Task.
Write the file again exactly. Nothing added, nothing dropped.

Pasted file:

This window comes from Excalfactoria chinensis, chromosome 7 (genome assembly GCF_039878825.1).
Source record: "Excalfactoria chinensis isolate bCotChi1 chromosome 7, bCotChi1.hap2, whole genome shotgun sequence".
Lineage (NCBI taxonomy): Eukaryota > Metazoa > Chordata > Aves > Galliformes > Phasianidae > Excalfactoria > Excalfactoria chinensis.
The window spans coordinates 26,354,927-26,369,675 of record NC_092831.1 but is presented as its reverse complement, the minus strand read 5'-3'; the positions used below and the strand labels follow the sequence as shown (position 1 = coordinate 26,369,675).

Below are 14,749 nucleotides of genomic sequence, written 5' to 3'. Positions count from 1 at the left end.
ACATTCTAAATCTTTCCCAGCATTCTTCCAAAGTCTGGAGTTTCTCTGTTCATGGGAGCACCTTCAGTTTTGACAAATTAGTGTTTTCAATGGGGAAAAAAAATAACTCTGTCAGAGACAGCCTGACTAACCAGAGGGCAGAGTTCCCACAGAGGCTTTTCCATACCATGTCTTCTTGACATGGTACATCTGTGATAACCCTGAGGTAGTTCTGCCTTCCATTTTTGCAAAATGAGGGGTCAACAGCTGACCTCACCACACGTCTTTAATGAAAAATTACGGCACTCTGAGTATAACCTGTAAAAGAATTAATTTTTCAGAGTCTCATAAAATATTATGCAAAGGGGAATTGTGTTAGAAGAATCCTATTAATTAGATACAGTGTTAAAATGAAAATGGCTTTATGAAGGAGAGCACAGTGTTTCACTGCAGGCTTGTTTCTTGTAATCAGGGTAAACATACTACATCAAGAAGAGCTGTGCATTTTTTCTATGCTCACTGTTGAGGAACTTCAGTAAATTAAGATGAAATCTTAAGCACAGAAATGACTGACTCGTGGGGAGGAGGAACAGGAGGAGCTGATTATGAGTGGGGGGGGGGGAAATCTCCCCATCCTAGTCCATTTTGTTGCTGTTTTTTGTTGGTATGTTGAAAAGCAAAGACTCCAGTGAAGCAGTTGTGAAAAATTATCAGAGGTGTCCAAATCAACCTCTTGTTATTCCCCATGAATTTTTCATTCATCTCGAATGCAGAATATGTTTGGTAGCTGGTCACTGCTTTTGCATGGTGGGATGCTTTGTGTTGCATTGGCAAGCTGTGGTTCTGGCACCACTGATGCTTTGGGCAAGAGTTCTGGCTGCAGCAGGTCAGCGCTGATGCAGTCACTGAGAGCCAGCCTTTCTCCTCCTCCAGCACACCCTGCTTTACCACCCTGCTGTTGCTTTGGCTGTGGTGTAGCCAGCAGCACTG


This window comes from Excalfactoria chinensis, chromosome 7 (genome assembly GCF_039878825.1).
Source record: "Excalfactoria chinensis isolate bCotChi1 chromosome 7, bCotChi1.hap2, whole genome shotgun sequence".
Lineage (NCBI taxonomy): Eukaryota > Metazoa > Chordata > Aves > Galliformes > Phasianidae > Excalfactoria > Excalfactoria chinensis.
The window spans coordinates 26,354,927-26,369,675 of record NC_092831.1 but is presented as its reverse complement, the minus strand read 5'-3'; the positions used below and the strand labels follow the sequence as shown (position 1 = coordinate 26,369,675).

Below are 14,749 nucleotides of genomic sequence, written 5' to 3'. Positions count from 1 at the left end.
ACATTCTAAATCTTTCCCAGCATTCTTCCAAAGTCTGGAGTTTCTCTGTTCATGGGAGCACCTTCAGTTTTGACAAATTAGTGTTTTCAATGGGGAAAAAAAATAACTCTGTCAGAGACAGCCTGACTAACCAGAGGGCAGAGTTCCCACAGAGGCTTTTCCATACCATGTCTTCTTGACATGGTACATCTGTGATAACCCTGAGGTAGTTCTGCCTTCCATTTTTGCAAAATGAGGGGTCAACAGCTGACCTCACCACACGTCTTTAATGAAAAATTACGGCACTCTGAGTATAACCTGTAAAAGAATTAATTTTTCAGAGTCTCATAAAATATTATGCAAAGGGGAATTGTGTTAGAAGAATCCTATTAATTAGATACAGTGTTAAAATGAAAATGGCTTTATGAAGGAGAGCACAGTGTTTCACTGCAGGCTTGTTTCTTGTAATCAGGGTAAACATACTACATCAAGAAGAGCTGTGCATTTTTTCTATGCTCACTGTTGAGGAACTTCAGTAAATTAAGATGAAATCTTAAGCACAGAAATGACTGACTCGTGGGGAGGAGGAACAGGAGGAGCTGATTATGAGTGGGGGGGGGGGAAATCTCCCCATCCTAGTCCATTTTGTTGCTGTTTTTTGTTGGTATGTTGAAAAGCAAAGACTCCAGTGAAGCAGTTGTGAAAAATTATCAGAGGTGTCCAAATCAACCTCTTGTTATTCCCCATGAATTTTTCATTCATCTCGAATGCAGAATATGTTTGGTAGCTGGTCACTGCTTTTGCATGGTGGGATGCTTTGTGTTGCATTGGCAAGCTGTGGTTCTGGCACCACTGATGCTTTGGGCAAGAGTTCTGGCTGCAGCAGGTCAGCGCTGATGCAGTCACTGAGAGCCAGCCTTTCTCCTCCTCCAGCACACCCTGCTTTACCACCCTGCTGTTGCTTTGGCTGTGGTGTAGCCAGCAGCACTG